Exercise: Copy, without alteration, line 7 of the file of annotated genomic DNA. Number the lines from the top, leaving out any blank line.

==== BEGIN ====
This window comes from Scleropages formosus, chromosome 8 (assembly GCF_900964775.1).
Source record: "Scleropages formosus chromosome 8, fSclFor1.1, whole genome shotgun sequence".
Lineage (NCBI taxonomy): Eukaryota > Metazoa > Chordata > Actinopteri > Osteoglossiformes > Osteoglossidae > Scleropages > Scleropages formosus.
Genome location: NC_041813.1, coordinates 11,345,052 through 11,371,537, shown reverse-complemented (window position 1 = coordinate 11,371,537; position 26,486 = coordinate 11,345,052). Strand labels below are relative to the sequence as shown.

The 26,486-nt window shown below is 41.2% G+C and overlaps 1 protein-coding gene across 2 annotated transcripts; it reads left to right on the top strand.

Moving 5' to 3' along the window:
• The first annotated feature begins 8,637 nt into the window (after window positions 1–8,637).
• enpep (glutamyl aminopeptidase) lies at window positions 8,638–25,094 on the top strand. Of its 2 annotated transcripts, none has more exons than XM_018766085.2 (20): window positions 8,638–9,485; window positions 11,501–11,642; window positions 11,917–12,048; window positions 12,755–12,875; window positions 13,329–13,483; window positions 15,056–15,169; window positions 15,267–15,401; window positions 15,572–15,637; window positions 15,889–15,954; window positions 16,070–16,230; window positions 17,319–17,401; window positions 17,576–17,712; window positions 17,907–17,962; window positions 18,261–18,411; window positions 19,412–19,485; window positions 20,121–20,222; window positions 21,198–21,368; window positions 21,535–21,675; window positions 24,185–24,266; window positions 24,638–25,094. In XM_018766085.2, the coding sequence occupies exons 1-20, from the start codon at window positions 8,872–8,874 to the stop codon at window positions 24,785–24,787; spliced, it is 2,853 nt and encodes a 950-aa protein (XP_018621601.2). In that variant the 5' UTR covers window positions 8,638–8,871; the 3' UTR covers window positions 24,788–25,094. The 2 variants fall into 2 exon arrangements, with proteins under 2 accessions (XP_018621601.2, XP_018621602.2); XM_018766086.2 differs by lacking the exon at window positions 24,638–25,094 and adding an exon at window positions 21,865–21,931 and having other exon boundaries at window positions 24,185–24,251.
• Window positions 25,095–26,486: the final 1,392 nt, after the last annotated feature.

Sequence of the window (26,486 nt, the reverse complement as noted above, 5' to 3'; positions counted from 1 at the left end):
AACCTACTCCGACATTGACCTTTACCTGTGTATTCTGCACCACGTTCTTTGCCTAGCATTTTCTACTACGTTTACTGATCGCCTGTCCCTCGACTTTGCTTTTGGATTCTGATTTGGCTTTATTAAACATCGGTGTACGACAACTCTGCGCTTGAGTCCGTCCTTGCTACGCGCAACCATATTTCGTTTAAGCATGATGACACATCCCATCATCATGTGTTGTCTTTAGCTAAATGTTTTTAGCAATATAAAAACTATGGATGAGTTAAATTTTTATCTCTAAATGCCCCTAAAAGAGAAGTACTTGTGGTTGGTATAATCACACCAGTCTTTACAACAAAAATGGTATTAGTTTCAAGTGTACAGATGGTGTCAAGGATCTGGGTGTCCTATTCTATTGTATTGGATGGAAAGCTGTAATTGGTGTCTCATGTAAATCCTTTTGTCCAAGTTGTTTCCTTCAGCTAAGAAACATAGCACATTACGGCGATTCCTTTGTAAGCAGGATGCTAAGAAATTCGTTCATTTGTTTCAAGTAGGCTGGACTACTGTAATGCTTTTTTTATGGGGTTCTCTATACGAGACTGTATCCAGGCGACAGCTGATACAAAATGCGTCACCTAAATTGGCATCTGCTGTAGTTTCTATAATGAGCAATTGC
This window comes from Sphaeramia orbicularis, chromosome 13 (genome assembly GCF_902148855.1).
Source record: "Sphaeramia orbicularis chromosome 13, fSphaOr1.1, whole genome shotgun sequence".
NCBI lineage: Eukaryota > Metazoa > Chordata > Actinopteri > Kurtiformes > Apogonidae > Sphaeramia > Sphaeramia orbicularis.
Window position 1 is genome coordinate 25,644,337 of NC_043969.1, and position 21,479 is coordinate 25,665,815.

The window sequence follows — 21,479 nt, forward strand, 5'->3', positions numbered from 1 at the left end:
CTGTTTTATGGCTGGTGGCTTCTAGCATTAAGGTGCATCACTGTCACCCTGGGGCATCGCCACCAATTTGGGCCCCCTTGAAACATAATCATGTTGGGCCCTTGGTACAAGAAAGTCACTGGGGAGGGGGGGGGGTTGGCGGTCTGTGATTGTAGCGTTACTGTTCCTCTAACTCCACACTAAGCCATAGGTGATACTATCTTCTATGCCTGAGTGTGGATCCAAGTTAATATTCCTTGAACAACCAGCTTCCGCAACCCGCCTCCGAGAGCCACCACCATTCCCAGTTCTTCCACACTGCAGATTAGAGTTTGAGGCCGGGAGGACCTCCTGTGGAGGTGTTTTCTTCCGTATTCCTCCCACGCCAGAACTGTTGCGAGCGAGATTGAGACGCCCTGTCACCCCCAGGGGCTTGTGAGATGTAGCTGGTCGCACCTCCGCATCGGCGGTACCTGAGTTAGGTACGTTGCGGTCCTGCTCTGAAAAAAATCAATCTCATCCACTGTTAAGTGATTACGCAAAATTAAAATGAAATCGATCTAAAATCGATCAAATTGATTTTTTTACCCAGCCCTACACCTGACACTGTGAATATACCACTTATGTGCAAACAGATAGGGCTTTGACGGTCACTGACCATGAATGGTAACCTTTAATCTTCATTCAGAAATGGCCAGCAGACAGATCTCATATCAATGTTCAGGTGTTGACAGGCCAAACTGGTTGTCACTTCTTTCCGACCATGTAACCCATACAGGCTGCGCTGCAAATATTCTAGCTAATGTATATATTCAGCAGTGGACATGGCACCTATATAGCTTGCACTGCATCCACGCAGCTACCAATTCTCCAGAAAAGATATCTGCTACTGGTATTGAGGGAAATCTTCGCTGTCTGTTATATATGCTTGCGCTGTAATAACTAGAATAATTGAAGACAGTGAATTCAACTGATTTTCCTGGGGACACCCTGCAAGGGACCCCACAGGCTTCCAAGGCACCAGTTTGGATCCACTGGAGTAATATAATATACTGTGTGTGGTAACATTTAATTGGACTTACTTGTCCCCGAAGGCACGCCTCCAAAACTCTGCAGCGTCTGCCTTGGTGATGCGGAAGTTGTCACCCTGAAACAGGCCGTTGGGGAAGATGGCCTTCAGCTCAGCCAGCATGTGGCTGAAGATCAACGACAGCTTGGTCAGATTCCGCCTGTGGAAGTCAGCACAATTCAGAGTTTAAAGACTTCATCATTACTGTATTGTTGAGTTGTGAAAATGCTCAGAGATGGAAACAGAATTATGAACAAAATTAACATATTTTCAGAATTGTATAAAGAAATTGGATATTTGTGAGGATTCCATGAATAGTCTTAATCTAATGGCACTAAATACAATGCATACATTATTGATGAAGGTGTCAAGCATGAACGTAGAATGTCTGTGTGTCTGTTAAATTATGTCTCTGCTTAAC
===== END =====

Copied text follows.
• The first annotated feature begins 8,637 nt into the window (after window positions 1–8,637).